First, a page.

Other Mayo Clinic physicians who examined the patient reported that her “cognitive dysfunction appears to be multidomain in nature, and based on the recounted temporal events, this all seems to have occurred because of anoxic encephalopathy suffered during her respiratory arrest in 2002” and “It is my opinion that [the patient’s] cognitive impairment is secondary to whatever event occurred or whatever transpired in 2002. The family member tells me that there was anoxia and that there was a change after that. Therefore, one must conclude that her cognitive impairment was secondary to the event that occurred in 2002. Arguing for this being the process of her cognitive impairment also is the fact that she has not had any significant progression since 2002. The cognitive impairment in my opinion is not related to the patient’s diagnosis [of SMS] and is not in keeping with a neurodegenerative syndrome given the lack of progression.”
In response to the defendant hospital’s argument that the medical reports from the treating physicians were inadmissible as hearsay to prove causation in the medical malpractice case, the Connecticut Supreme Court stated that in a medical malpractice action, expert medical opinion evidence is usually required to show the cause of an injury or disease because the medical effect on the human system of the infliction of injuries is generally not within the sphere of the common knowledge of the lay person and that the facts in the particular case upon which an expert bases an opinion may be those perceived by or made known to the expert at or before the proceeding. The facts need not be admissible in evidence if of a type customarily relied on by experts in the particular field in forming opinions on the subject. The facts relied on are not substantive evidence, unless otherwise admissible as such evidence. Conn. Code Evid. § 7-4 (b).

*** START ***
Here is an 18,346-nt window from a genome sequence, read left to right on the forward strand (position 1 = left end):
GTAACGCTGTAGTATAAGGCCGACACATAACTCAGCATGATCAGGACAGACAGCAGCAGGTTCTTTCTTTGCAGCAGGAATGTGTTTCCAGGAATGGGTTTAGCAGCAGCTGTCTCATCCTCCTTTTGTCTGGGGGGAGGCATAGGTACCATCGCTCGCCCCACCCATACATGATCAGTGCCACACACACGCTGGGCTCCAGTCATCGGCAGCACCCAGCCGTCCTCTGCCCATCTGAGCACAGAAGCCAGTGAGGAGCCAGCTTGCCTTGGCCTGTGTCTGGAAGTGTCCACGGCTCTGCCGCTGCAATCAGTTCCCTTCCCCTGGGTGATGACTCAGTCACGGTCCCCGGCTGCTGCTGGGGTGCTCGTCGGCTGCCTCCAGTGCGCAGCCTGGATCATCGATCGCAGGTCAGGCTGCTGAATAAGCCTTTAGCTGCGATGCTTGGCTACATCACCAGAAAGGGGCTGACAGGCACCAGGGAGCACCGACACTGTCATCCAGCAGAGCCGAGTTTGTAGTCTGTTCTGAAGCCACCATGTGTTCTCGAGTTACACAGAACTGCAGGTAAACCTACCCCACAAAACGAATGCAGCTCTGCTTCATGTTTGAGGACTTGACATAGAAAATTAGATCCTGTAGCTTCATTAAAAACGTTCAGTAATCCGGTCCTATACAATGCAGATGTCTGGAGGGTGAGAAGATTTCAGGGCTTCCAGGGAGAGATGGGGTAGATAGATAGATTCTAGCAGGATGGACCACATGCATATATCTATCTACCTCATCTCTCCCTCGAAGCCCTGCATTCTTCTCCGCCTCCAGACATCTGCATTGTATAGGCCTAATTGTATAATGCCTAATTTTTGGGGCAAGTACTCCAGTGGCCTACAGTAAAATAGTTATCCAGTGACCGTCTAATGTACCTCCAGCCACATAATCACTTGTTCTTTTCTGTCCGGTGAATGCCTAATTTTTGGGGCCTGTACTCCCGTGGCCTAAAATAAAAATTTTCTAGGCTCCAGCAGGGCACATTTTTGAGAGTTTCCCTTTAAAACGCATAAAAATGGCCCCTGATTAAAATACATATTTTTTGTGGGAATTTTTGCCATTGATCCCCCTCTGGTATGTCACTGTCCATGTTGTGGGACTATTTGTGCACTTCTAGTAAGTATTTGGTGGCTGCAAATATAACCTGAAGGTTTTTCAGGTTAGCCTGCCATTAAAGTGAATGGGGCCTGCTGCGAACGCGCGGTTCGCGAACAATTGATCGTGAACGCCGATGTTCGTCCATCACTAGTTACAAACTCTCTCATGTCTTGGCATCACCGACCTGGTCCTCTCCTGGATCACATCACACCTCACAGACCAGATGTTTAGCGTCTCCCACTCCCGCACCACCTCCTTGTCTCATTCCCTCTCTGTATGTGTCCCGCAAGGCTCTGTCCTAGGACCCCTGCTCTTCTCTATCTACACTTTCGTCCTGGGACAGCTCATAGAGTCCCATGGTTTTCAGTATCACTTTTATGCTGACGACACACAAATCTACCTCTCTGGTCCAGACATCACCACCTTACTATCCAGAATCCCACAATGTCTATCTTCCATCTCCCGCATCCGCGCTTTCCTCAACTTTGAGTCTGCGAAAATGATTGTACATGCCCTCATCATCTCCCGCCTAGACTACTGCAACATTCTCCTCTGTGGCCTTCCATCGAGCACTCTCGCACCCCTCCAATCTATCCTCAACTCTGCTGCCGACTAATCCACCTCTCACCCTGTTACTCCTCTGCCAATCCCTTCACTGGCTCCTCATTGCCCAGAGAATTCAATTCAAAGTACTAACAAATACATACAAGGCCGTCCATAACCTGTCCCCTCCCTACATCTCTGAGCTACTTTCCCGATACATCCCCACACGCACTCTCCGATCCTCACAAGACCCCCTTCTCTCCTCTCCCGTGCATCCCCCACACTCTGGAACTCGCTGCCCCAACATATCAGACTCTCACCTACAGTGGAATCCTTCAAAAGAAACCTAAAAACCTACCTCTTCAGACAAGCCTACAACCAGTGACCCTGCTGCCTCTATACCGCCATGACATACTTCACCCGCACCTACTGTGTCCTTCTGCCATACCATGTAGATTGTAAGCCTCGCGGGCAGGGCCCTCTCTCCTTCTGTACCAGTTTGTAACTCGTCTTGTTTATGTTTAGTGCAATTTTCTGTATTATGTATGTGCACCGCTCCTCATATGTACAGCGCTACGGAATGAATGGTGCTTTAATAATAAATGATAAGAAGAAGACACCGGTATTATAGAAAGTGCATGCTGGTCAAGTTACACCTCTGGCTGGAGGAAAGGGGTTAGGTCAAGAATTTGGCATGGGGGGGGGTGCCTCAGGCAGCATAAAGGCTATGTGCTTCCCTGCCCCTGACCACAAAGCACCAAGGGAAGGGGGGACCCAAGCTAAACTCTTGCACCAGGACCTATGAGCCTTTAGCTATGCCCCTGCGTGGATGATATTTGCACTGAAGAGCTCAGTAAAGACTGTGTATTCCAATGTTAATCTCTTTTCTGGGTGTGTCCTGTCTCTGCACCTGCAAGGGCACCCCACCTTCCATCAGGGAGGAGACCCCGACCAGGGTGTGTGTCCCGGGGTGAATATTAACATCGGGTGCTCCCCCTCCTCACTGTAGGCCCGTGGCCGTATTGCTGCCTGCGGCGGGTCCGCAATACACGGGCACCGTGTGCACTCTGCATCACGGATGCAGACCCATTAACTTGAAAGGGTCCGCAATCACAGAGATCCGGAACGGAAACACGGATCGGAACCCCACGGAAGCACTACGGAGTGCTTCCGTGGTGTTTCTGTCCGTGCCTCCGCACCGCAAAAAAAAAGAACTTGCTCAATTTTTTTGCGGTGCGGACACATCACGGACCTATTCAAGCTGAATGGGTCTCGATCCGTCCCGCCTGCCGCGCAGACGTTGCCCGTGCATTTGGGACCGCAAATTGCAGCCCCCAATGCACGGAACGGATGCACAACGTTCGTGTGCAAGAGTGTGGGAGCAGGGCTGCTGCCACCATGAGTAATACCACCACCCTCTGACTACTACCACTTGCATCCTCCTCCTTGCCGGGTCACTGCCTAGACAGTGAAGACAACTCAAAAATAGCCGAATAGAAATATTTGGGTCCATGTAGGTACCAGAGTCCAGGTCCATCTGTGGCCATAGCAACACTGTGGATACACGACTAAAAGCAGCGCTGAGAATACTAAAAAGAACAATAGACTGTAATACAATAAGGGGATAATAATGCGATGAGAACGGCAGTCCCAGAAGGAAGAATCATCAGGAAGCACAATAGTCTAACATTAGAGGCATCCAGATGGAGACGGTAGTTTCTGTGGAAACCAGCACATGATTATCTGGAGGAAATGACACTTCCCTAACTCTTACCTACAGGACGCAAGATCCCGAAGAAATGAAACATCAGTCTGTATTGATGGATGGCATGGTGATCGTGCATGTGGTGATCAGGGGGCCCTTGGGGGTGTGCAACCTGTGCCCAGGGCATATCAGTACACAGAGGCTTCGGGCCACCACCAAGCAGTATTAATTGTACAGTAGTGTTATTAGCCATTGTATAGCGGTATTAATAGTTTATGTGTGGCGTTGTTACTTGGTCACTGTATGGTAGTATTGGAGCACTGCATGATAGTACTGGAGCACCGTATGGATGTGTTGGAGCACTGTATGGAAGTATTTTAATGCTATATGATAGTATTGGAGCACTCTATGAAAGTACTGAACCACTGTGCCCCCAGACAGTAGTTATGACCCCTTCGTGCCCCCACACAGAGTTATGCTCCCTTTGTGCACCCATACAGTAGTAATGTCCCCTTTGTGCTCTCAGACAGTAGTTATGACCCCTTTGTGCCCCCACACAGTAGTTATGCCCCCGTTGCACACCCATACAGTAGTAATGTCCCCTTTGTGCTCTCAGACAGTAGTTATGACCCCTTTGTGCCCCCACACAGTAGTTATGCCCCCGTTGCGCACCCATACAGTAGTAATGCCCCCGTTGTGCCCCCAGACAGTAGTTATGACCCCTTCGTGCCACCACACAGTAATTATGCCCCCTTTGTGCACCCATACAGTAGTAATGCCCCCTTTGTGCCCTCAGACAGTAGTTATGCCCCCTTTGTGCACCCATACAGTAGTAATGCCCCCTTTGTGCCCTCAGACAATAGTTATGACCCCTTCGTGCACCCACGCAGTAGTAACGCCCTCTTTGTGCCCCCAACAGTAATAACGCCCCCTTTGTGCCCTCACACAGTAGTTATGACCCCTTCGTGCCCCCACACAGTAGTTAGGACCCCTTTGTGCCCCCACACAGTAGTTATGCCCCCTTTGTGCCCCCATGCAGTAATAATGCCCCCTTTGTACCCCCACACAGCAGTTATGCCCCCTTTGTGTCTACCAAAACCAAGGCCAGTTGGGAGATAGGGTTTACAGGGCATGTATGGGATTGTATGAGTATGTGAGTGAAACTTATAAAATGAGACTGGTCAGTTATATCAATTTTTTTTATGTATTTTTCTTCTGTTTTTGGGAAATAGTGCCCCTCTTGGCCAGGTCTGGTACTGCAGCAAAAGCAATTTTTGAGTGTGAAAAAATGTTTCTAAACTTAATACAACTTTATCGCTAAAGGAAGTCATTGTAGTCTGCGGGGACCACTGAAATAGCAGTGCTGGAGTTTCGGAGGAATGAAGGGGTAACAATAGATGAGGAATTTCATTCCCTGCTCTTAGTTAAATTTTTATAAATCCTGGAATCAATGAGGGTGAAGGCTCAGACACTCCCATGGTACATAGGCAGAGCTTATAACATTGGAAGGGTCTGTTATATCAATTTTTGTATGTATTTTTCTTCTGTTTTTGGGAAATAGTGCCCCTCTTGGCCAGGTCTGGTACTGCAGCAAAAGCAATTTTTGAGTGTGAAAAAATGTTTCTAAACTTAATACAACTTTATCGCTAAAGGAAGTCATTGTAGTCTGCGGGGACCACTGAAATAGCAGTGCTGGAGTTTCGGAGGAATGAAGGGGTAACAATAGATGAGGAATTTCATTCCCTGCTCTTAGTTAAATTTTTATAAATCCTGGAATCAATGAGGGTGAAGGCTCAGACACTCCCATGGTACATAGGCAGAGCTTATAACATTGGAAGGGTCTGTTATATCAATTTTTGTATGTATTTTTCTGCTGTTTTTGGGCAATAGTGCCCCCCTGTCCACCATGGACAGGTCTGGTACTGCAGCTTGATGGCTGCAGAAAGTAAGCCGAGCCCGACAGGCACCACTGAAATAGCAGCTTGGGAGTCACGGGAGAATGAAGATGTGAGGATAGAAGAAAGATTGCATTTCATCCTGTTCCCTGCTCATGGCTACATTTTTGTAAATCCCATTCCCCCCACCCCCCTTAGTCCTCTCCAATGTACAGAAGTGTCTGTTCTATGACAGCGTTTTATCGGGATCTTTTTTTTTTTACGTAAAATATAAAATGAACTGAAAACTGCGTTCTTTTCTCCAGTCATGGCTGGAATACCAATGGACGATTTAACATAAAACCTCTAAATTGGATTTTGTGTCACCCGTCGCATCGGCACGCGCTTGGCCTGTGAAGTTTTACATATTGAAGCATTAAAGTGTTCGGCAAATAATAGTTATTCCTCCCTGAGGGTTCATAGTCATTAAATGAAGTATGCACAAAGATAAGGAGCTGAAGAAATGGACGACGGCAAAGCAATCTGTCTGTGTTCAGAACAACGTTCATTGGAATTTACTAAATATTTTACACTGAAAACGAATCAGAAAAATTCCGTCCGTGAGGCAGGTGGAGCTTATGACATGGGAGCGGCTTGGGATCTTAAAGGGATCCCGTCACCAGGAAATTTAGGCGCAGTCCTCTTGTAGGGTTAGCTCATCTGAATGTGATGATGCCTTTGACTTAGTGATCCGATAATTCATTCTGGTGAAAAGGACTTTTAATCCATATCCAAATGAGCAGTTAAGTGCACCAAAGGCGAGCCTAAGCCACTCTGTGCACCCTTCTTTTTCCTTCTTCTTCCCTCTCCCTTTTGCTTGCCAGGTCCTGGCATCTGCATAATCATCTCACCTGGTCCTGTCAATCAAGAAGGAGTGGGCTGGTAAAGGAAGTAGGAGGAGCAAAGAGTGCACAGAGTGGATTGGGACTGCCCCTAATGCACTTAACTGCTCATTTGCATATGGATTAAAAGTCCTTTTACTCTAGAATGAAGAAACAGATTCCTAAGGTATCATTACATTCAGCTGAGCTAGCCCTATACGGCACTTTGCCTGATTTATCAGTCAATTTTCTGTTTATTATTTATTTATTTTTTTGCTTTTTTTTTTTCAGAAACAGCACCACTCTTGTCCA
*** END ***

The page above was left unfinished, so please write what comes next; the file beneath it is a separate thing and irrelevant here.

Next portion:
Furthermore, when the expert witness has consulted numerous sources, and uses that information, together with his own professional knowledge and experience, to arrive at his opinion, that opinion is regarded as evidence in its own right and not as hearsay in disguise.
The Connecticut Supreme Court stated that an expert’s opinion is not rendered inadmissible merely because the opinion is based on inadmissible hearsay, so long as the opinion is based on trustworthy information and the expert had sufficient experience to evaluate that information so as to come to a conclusion which the trial court might well hold worthy of consideration by the jury. The fact that a physician’s report includes hearsay statements, whether from a patient or someone else, would not bar the report’s admission on that basis unless those statements were being offered for substantive purposes, i.e., the truth of the matter asserted.
In the present case, the Connecticut Supreme Court held that the plaintiff was not offering her own statements and those of the patient in the reports relaying the 2002 anoxic incident as substantive evidence of the fact that the patient had in fact suffered anoxia while in the defendant hospital’s care and due to the defendant hospital’s negligence but rather she was offering those statements as evidence of the information on which the Mayo Clinic physicians had based their respective diagnoses of anoxic encephalopathy arising from the 2002 incident as the cause of the patient’s cognitive deficits.
The Connecticut Supreme Court held that the trial court had misapprehended the law in concluding that the patient’s medical reports did not contain competent evidence to create a material issue of dispute as to causation. However, the plaintiff will have to establish, through witnesses with personal knowledge of the circumstances, that the defendant hospital’s acts or omissions actually caused the patient to suffer respiratory distress.